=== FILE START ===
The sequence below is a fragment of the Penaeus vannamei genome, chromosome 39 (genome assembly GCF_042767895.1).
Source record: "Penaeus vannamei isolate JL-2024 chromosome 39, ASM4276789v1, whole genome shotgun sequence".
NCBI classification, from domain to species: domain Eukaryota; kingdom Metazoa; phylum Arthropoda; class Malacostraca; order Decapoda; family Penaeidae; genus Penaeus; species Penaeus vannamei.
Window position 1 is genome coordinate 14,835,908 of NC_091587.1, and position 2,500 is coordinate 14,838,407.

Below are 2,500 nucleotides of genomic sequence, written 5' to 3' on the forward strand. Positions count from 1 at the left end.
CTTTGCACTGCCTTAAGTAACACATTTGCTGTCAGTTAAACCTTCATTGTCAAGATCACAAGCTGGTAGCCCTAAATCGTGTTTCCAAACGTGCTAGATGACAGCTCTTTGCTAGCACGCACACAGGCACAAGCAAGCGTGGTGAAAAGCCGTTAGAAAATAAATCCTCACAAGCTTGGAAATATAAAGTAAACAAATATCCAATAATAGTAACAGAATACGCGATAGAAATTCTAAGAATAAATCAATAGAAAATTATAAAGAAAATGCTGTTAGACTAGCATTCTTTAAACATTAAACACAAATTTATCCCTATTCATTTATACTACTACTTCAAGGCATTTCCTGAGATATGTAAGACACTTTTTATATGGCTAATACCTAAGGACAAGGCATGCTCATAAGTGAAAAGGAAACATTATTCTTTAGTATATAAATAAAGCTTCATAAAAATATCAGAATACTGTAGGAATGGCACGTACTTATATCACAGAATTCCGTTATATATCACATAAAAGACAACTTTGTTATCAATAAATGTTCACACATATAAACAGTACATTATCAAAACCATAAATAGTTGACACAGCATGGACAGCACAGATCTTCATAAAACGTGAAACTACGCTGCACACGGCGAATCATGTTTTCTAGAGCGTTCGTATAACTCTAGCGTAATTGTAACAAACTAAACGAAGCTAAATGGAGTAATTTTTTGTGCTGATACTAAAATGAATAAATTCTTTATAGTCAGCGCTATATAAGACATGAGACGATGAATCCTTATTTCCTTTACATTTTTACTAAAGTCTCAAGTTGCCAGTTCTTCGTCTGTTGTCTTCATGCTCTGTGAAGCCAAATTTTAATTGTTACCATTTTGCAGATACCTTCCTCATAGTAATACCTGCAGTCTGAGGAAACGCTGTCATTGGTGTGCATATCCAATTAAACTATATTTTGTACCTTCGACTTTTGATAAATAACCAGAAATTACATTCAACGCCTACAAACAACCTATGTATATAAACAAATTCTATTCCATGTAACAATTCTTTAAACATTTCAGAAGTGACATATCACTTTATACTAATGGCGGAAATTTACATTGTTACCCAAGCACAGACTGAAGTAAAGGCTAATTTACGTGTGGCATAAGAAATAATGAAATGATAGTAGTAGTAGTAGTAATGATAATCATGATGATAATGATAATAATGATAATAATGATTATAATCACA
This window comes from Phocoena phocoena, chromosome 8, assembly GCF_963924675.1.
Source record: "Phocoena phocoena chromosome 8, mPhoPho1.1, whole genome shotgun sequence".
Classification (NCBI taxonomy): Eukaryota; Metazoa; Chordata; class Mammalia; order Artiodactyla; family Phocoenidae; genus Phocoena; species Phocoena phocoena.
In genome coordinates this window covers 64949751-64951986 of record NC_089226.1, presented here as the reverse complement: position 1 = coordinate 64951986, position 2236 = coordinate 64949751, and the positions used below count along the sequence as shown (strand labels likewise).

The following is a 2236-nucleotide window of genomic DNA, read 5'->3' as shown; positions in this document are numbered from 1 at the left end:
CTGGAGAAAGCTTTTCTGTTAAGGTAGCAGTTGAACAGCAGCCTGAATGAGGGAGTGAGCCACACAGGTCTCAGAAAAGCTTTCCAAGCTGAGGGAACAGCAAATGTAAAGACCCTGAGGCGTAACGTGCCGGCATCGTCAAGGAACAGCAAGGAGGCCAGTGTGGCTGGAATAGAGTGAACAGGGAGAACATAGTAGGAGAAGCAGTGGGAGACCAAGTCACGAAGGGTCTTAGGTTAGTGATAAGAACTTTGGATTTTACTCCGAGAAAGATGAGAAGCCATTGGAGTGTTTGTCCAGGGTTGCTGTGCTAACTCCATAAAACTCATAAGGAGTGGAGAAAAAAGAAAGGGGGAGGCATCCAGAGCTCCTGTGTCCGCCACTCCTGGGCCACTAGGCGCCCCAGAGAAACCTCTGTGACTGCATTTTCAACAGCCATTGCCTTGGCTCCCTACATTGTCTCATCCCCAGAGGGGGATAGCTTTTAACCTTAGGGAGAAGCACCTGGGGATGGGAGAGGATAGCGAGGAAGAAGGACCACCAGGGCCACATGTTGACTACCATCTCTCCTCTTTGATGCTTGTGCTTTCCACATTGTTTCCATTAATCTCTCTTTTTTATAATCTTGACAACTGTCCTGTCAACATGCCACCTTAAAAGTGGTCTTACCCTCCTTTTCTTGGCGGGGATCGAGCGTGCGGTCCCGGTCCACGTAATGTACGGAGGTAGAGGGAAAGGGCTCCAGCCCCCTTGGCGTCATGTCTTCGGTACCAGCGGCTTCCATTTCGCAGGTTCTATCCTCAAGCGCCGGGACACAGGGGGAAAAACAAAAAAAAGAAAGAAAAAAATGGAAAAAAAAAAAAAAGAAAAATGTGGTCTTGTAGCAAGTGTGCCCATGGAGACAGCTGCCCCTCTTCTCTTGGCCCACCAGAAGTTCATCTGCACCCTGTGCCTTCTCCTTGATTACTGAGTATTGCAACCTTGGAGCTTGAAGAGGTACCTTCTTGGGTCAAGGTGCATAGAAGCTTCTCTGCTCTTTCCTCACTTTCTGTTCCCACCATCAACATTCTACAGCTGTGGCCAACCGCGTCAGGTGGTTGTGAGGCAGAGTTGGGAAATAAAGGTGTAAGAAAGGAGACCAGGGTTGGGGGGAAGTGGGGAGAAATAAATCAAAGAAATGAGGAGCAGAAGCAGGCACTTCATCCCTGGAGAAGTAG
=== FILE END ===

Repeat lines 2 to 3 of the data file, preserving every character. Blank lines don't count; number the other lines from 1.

Source record: "Penaeus vannamei isolate JL-2024 chromosome 39, ASM4276789v1, whole genome shotgun sequence".
NCBI classification, from domain to species: domain Eukaryota; kingdom Metazoa; phylum Arthropoda; class Malacostraca; order Decapoda; family Penaeidae; genus Penaeus; species Penaeus vannamei.